Johannesburg - In the wake of the scandal that erupted in
the UK over the manipulation of the London Interbank Offered Rate (Libor) – the
rate of interest at which banks lend money to each other – South African
financial authorities have moved to reassure the country that the process for
determining the interbank lending rate in the country is sound.
The Libor scandal now involves as many as 12 leading banks,
including Absa’s parent bank, Barclays, which has already been heavily fined.
Sharp focus is now being placed on the Johannesburg
Interbank Agreed Rate – or Jibar.
The Jibar, or money market rate, is used to price financial
transactions across our domestic economy.
According to a Morgan Stanley research report released this
week, 11 other British banks could join Barclays and be penalised for their
part in the scandal.
The report says that the combined regulatory penalties and
damages to investors and counter parties could stand at an estimated £14bn
South African banks have been relatively unaffected – local
regulators have moved to reassure the investing and banking public that the
process of determining Jibar is characterised by soundness and integrity.
Jibar determines the cost at which South African banks loan
one another money.
It is an approximation of what the banks believe the repo
rate (the rate determined by the Reserve Bank’s monetary policy committee) will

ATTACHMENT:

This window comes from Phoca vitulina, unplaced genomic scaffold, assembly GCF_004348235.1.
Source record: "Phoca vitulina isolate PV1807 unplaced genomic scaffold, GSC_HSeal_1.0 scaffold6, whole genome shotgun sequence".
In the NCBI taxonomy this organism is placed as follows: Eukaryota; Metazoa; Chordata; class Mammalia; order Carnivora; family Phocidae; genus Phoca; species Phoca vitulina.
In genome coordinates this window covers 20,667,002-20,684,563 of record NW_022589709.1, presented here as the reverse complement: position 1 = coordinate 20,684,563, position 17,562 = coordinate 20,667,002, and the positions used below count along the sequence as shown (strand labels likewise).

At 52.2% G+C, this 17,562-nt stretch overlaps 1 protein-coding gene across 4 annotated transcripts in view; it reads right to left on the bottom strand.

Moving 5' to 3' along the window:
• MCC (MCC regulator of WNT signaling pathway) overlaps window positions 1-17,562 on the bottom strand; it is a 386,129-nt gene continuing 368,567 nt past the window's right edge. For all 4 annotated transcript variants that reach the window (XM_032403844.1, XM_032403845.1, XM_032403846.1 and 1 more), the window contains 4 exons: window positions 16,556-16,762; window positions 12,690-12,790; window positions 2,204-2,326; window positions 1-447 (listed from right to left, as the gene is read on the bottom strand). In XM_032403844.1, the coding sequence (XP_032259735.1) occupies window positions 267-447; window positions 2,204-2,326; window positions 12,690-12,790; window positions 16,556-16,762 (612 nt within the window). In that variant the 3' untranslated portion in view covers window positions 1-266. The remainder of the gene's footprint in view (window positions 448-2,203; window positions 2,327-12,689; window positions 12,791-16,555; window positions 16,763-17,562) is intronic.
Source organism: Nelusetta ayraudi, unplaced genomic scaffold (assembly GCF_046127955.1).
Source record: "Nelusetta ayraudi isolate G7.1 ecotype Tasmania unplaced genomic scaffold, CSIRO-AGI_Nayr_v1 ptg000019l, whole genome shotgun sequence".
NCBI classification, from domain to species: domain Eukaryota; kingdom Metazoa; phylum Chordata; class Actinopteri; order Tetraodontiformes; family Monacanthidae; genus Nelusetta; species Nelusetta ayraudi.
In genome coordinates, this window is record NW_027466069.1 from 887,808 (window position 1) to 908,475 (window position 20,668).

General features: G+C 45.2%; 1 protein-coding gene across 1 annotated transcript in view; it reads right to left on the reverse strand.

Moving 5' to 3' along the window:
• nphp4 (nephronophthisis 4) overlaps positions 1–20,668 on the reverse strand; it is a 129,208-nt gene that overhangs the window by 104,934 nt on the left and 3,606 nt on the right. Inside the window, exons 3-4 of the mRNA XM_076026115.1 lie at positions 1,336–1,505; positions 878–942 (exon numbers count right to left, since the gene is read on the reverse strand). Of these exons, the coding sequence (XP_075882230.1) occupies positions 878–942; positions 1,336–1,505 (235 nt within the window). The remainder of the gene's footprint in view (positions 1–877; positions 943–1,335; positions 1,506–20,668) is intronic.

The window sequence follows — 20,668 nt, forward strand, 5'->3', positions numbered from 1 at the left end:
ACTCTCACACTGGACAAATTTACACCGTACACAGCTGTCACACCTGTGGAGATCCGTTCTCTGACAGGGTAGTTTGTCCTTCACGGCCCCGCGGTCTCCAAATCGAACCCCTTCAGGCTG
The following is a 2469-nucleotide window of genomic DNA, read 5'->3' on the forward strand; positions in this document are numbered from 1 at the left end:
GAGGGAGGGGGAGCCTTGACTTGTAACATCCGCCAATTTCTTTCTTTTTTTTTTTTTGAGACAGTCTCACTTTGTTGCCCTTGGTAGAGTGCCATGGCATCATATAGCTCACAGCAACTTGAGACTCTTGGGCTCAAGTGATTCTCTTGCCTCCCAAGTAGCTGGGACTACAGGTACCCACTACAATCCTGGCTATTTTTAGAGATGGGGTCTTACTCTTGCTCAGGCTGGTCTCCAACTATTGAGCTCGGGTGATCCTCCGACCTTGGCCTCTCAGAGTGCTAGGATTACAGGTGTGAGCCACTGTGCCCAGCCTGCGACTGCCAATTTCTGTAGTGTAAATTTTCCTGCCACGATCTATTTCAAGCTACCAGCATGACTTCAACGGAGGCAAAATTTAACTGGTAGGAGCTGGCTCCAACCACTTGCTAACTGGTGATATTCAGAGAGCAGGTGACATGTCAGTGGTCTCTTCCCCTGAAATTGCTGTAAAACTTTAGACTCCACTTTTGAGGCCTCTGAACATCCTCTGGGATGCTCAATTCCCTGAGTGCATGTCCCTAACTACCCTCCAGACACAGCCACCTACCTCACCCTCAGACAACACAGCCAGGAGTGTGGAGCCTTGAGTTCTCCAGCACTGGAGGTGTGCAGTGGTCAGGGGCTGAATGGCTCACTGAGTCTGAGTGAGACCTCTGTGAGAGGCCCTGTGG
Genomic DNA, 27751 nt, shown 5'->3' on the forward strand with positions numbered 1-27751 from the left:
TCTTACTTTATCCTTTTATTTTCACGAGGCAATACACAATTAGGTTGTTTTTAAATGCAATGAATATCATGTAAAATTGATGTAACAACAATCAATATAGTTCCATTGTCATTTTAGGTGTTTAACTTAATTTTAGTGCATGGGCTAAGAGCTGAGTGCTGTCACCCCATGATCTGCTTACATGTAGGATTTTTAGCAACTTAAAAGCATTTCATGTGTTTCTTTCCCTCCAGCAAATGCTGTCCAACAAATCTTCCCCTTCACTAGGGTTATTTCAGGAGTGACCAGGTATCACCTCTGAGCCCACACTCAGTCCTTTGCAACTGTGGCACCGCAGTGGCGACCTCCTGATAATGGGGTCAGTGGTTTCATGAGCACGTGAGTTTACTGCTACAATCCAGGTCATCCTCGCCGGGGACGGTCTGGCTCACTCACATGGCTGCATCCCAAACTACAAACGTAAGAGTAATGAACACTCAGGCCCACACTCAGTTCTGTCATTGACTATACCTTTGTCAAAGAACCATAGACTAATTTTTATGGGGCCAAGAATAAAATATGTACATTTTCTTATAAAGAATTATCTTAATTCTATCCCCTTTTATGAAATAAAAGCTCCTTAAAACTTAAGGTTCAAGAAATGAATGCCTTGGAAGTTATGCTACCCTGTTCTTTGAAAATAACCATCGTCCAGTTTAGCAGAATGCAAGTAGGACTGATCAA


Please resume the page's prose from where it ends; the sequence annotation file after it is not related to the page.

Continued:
average over the next three months.
Given that prime is 3.5% above the repo rate, Jibar is on
average 3.5% below prime.
Jibar is compiled by the JSE on the basis of contributions
received from nine South African commercial banks.
The Jibar rate is published at 11:00 on a daily basis.
Mark Brits, general manager of the banking and finance
division of the Banking Association of SA, said that the association was
“comfortable with the way that the Jibar rate is determined”.
Brits said in the light of what had happened in the UK with the
Libor rate, “it was an appropriate time for our regulators to confirm the
integrity of our domestic processes, and we look forward to working with them
The Banking Association of SA, according to Brits, expects
that the regulators of the banks would test the validity of the processes for
determining the rate from time to time.
He said banks remained confident that the processes were
sound and the rate was determined in a respectable way.
The SA Reserve Bank said it had confidence in the process of
determining the Jibar rate, but South African regulators had announced that a
commission to make recommendations about Jibar was being established.
The British regulator of banks fined Barclays £290m (R3.7bn)
for its role in rigging Libor rates between 2005 and 2009.
Barclays’ chairperson Marcus Agius was interrogated by
British financial authorities this week as regulators are increasingly seeking
to bring order to financial institutions they deem to be improperly managed.
The Economist this week reported that Agius confirmed to
British MPs that the Bank of England had forced Barclays’ chief executive Bob
Diamond to resign after the bank’s misdeeds became public.
Diamond is leaving Barclays with a £2m payoff.
He has already received more than £100m since 2005.
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